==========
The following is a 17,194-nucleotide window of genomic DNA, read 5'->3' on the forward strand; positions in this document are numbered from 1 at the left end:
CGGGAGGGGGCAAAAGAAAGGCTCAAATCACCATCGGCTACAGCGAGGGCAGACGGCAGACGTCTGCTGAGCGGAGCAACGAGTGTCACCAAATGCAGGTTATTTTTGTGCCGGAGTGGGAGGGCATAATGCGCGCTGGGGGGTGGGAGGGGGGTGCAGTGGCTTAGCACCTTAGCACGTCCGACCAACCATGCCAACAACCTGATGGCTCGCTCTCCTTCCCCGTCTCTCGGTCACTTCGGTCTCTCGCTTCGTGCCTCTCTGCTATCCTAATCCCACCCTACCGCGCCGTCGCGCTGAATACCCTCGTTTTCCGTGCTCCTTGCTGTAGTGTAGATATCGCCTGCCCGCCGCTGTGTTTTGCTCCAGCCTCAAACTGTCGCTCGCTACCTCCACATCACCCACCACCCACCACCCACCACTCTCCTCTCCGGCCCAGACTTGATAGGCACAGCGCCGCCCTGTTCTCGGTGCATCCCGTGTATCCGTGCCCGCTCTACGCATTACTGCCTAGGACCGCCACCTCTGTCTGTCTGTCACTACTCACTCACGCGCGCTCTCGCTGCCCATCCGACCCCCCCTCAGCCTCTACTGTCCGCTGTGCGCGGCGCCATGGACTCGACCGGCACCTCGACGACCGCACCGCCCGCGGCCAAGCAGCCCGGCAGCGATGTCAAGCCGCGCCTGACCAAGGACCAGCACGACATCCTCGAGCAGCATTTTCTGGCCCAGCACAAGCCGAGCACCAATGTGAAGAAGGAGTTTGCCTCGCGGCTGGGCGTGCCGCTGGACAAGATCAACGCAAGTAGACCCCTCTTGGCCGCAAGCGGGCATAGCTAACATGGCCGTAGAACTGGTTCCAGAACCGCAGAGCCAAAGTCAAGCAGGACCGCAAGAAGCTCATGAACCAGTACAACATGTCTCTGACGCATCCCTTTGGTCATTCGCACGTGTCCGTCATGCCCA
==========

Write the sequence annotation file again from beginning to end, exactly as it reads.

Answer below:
The following is a 17,194-nucleotide window of genomic DNA, read 5'->3' on the forward strand; positions in this document are numbered from 1 at the left end:
CGGGAGGGGGCAAAAGAAAGGCTCAAATCACCATCGGCTACAGCGAGGGCAGACGGCAGACGTCTGCTGAGCGGAGCAACGAGTGTCACCAAATGCAGGTTATTTTTGTGCCGGAGTGGGAGGGCATAATGCGCGCTGGGGGGTGGGAGGGGGGTGCAGTGGCTTAGCACCTTAGCACGTCCGACCAACCATGCCAACAACCTGATGGCTCGCTCTCCTTCCCCGTCTCTCGGTCACTTCGGTCTCTCGCTTCGTGCCTCTCTGCTATCCTAATCCCACCCTACCGCGCCGTCGCGCTGAATACCCTCGTTTTCCGTGCTCCTTGCTGTAGTGTAGATATCGCCTGCCCGCCGCTGTGTTTTGCTCCAGCCTCAAACTGTCGCTCGCTACCTCCACATCACCCACCACCCACCACCCACCACTCTCCTCTCCGGCCCAGACTTGATAGGCACAGCGCCGCCCTGTTCTCGGTGCATCCCGTGTATCCGTGCCCGCTCTACGCATTACTGCCTAGGACCGCCACCTCTGTCTGTCTGTCACTACTCACTCACGCGCGCTCTCGCTGCCCATCCGACCCCCCCTCAGCCTCTACTGTCCGCTGTGCGCGGCGCCATGGACTCGACCGGCACCTCGACGACCGCACCGCCCGCGGCCAAGCAGCCCGGCAGCGATGTCAAGCCGCGCCTGACCAAGGACCAGCACGACATCCTCGAGCAGCATTTTCTGGCCCAGCACAAGCCGAGCACCAATGTGAAGAAGGAGTTTGCCTCGCGGCTGGGCGTGCCGCTGGACAAGATCAACGCAAGTAGACCCCTCTTGGCCGCAAGCGGGCATAGCTAACATGGCCGTAGAACTGGTTCCAGAACCGCAGAGCCAAAGTCAAGCAGGACCGCAAGAAGCTCATGAACCAGTACAACATGTCTCTGACGCATCCCTTTGGTCATTCGCACGTGTCCGTCATGCCCA